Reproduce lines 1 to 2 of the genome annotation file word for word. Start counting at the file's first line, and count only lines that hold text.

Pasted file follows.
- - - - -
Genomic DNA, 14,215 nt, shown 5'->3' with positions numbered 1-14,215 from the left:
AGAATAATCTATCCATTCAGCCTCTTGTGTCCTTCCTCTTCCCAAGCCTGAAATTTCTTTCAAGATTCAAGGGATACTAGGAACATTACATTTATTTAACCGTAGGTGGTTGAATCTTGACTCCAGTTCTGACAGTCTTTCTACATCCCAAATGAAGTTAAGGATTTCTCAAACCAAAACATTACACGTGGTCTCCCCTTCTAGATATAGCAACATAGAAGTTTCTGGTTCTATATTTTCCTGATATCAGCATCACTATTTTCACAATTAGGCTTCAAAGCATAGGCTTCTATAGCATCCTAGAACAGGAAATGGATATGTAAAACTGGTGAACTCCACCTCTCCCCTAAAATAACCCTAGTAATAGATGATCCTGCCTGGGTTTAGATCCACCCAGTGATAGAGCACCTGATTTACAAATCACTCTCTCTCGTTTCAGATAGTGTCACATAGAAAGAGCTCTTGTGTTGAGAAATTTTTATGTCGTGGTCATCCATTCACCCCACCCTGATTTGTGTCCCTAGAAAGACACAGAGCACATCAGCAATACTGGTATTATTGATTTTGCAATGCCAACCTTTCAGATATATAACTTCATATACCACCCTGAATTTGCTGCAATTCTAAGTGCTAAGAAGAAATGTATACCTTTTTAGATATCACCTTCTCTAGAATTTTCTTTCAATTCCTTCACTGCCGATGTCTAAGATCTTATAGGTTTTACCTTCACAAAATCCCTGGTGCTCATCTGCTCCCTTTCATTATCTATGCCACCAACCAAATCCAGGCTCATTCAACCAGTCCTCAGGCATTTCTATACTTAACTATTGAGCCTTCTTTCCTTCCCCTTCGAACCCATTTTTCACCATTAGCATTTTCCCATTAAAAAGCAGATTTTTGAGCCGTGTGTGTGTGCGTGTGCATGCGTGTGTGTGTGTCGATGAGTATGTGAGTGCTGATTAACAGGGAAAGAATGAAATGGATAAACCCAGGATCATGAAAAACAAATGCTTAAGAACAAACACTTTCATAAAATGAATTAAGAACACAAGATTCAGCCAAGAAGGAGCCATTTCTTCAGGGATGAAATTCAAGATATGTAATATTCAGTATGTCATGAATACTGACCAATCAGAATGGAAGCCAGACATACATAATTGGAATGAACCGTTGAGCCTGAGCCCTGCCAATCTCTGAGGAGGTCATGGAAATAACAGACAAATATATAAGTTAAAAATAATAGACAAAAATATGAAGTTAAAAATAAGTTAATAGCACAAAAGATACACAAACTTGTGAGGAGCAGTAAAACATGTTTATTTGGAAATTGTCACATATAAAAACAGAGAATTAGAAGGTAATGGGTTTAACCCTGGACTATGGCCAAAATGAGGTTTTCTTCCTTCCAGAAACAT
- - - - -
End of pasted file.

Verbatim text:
Genomic DNA, 14,215 nt, shown 5'->3' with positions numbered 1-14,215 from the left:
AGAATAATCTATCCATTCAGCCTCTTGTGTCCTTCCTCTTCCCAAGCCTGAAATTTCTTTCAAGATTCAAGGGATACTAGGAACATTACATTTATTTAACCGTAGGTGGTTGAATCTTGACTCCAGTTCTGACAGTCTTTCTACATCCCAAATGAAGTTAAGGATTTCTCAAACCAAAACATTACACGTGGTCTCCCCTTCTAGATATAGCAACATAGAAGTTTCTGGTTCTATATTTTCCTGATATCAGCATCACTATTTTCACAATTAGGCTTCAAAGCATAGGCTTCTATAGCATCCTAGAACAGGAAATGGATATGTAAAACTGGTGAACTCCACCTCTCCCCTAAAATAACCCTAGTAATAGATGATCCTGCCTGGGTTTAGATCCACCCAGTGATAGAGCACCTGATTTACAAATCACTCTCTCTCGTTTCAGATAGTGTCACATAGAAAGAGCTCTTGTGTTGAGAAATTTTTATGTCGTGGTCATCCATTCACCCCACCCTGATTTGTGTCCCTAGAAAGACACAGAGCACATCAGCAATACTGGTATTATTGATTTTGCAATGCCAACCTTTCAGATATATAACTTCATATACCACCCTGAATTTGCTGCAATTCTAAGTGCTAAGAAGAAATGTATACCTTTTTAGATATCACCTTCTCTAGAATTTTCTTTCAATTCCTTCACTGCCGATGTCTAAGATCTTATAGGTTTTACCTTCACAAAATCCCTGGTGCTCATCTGCTCCCTTTCATTATCTATGCCACCAACCAAATCCAGGCTCATTCAACCAGTCCTCAGGCATTTCTATACTTAACTATTGAGCCTTCTTTCCTTCCCCTTCGAACCCATTTTTCACCATTAGCATTTTCCCATTAAAAAGCAGATTTTTGAGCCGTGTGTGTGTGCGTGTGCATGCGTGTGTGTGTGTCGATGAGTATGTGAGTGCTGATTAACAGGGAAAGAATGAAATGGATAAACCCAGGATCATGAAAAACAAATGCTTAAGAACAAACACTTTCATAAAATGAATTAAGAACACAAGATTCAGCCAAGAAGGAGCCATTTCTTCAGGGATGAAATTCAAGATATGTAATATTCAGTATGTCATGAATACTGACCAATCAGAATGGAAGCCAGACATACATAATTGGAATGAACCGTTGAGCCTGAGCCCTGCCAATCTCTGAGGAGGTCATGGAAATAACAGACAAATATATAAGTTAAAAATAATAGACAAAAATATGAAGTTAAAAATAAGTTAATAGCACAAAAGATACACAAACTTGTGAGGAGCAGTAAAACATGTTTATTTGGAAATTGTCACATATAAAAACAGAGAATTAGAAGGTAATGGGTTTAACCCTGGACTATGGCCAAAATGAGGTTTTCTTCCTTCCAGAAACAT